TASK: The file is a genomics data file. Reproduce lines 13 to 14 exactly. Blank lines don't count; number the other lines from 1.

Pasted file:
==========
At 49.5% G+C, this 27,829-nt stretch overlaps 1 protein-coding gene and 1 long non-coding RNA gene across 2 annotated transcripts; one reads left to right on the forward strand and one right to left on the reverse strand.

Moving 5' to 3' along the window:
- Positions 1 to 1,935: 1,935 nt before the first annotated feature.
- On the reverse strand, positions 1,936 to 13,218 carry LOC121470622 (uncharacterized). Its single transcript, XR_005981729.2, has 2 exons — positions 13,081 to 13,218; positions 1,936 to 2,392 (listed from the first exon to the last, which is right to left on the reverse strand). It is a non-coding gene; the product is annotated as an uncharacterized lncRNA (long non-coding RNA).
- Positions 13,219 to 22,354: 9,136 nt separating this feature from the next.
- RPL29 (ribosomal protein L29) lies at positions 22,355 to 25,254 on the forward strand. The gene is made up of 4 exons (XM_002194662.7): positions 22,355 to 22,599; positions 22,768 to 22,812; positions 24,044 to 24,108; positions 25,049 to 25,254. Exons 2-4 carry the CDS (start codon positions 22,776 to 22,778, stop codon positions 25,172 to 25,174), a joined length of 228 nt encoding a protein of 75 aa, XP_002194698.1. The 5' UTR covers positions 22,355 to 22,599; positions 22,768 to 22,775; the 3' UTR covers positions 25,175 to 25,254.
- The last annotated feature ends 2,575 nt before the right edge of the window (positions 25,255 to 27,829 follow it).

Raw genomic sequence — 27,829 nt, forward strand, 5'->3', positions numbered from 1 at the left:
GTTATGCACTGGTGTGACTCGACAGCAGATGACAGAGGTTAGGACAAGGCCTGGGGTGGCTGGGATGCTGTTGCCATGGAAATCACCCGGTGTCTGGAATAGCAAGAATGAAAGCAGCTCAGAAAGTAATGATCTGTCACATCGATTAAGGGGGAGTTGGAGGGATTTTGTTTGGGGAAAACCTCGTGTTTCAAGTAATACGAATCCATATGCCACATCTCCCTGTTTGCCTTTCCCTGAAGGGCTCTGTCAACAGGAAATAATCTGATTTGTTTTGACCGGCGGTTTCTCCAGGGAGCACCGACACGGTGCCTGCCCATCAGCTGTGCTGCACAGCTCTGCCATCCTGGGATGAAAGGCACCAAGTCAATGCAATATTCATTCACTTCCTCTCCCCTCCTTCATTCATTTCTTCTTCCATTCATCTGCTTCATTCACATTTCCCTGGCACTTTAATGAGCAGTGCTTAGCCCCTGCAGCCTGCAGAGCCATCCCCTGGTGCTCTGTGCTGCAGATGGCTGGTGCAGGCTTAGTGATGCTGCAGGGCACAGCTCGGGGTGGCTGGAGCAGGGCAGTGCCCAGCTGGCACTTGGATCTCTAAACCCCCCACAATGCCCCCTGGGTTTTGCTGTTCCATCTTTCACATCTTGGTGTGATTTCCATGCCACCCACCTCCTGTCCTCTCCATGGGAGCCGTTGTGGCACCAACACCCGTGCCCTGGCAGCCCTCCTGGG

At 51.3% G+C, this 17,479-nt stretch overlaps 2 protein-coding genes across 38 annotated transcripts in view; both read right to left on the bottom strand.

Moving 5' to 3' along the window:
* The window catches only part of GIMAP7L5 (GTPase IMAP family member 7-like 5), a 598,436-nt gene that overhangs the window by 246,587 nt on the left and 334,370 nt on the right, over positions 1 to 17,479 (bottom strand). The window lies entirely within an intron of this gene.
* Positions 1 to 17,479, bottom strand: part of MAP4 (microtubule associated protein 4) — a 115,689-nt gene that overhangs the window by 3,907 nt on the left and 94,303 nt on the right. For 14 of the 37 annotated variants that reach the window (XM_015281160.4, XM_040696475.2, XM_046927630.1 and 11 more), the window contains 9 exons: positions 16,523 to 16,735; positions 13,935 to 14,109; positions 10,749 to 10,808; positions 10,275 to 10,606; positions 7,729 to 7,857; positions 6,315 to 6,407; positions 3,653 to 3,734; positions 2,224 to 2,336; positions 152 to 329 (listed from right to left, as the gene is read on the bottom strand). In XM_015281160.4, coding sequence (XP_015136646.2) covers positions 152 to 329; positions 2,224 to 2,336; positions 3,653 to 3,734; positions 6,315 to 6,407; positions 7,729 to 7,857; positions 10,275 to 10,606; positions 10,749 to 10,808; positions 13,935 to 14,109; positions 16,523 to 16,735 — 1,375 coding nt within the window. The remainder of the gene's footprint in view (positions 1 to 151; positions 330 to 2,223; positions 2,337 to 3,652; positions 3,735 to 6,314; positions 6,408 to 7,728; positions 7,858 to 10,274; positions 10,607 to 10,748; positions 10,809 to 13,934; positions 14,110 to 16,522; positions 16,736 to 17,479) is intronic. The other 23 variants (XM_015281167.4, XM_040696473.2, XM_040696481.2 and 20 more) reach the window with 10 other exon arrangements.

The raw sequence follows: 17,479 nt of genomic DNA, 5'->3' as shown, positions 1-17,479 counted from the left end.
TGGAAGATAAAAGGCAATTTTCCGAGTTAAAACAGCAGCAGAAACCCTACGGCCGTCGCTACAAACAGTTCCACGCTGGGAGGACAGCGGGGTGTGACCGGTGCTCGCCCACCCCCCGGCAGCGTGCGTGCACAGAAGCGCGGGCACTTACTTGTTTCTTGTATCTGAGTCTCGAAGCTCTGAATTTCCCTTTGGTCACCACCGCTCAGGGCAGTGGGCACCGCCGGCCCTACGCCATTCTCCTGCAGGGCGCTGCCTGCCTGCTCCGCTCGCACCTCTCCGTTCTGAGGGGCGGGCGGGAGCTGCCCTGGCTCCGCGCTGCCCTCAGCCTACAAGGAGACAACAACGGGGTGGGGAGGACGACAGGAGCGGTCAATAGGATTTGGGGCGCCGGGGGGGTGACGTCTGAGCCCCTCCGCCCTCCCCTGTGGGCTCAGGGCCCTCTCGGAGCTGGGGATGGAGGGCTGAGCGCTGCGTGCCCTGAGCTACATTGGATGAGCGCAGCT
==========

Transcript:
* Positions 1 to 17,479, bottom strand: part of MAP4 (microtubule associated protein 4) — a 115,689-nt gene that overhangs the window by 3,907 nt on the left and 94,303 nt on the right. For 14 of the 37 annotated variants that reach the window (XM_015281160.4, XM_040696475.2, XM_046927630.1 and 11 more), the window contains 9 exons: positions 16,523 to 16,735; positions 13,935 to 14,109; positions 10,749 to 10,808; positions 10,275 to 10,606; positions 7,729 to 7,857; positions 6,315 to 6,407; positions 3,653 to 3,734; positions 2,224 to 2,336; positions 152 to 329 (listed from right to left, as the gene is read on the bottom strand). In XM_015281160.4, coding sequence (XP_015136646.2) covers positions 152 to 329; positions 2,224 to 2,336; positions 3,653 to 3,734; positions 6,315 to 6,407; positions 7,729 to 7,857; positions 10,275 to 10,606; positions 10,749 to 10,808; positions 13,935 to 14,109; positions 16,523 to 16,735 — 1,375 coding nt within the window. The remainder of the gene's footprint in view (positions 1 to 151; positions 330 to 2,223; positions 2,337 to 3,652; positions 3,735 to 6,314; positions 6,408 to 7,728; positions 7,858 to 10,274; positions 10,607 to 10,748; positions 10,809 to 13,934; positions 14,110 to 16,522; positions 16,736 to 17,479) is intronic. The other 23 variants (XM_015281167.4, XM_040696473.2, XM_040696481.2 and 20 more) reach the window with 10 other exon arrangements.

The raw sequence follows: 17,479 nt of genomic DNA, 5'->3' as shown, positions 1-17,479 counted from the left end.